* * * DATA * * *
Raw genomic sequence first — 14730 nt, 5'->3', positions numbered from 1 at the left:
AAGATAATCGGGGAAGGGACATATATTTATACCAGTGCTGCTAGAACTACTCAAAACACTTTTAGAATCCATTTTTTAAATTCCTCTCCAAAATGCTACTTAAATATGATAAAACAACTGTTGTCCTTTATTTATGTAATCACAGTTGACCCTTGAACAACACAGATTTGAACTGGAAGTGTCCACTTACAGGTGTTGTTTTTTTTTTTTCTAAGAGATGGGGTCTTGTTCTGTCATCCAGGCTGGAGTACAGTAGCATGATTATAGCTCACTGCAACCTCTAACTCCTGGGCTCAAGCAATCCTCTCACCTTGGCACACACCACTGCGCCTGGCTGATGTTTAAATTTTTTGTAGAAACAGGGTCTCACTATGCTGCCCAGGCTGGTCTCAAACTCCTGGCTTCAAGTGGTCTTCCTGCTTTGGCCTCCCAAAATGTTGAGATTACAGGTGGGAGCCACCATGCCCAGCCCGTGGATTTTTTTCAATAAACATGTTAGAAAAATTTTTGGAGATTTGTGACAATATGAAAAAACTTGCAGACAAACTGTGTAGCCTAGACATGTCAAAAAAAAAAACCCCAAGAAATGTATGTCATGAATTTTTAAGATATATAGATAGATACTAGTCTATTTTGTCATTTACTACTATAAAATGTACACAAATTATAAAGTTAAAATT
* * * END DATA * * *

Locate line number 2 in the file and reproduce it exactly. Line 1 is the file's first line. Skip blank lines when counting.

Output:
AAGATAATCGGGGAAGGGACATATATTTATACCAGTGCTGCTAGAACTACTCAAAACACTTTTAGAATCCATTTTTTAAATTCCTCTCCAAAATGCTACTTAAATATGATAAAACAACTGTTGTCCTTTATTTATGTAATCACAGTTGACCCTTGAACAACACAGATTTGAACTGGAAGTGTCCACTTACAGGTGTTGTTTTTTTTTTTTCTAAGAGATGGGGTCTTGTTCTGTCATCCAGGCTGGAGTACAGTAGCATGATTATAGCTCACTGCAACCTCTAACTCCTGGGCTCAAGCAATCCTCTCACCTTGGCACACACCACTGCGCCTGGCTGATGTTTAAATTTTTTGTAGAAACAGGGTCTCACTATGCTGCCCAGGCTGGTCTCAAACTCCTGGCTTCAAGTGGTCTTCCTGCTTTGGCCTCCCAAAATGTTGAGATTACAGGTGGGAGCCACCATGCCCAGCCCGTGGATTTTTTTCAATAAACATGTTAGAAAAATTTTTGGAGATTTGTGACAATATGAAAAAACTTGCAGACAAACTGTGTAGCCTAGACATGTCAAAAAAAAAAACCCCAAGAAATGTATGTCATGAATTTTTAAGATATATAGATAGATACTAGTCTATTTTGTCATTTACTACTATAAAATGTACACAAATTATAAAGTTAAAATT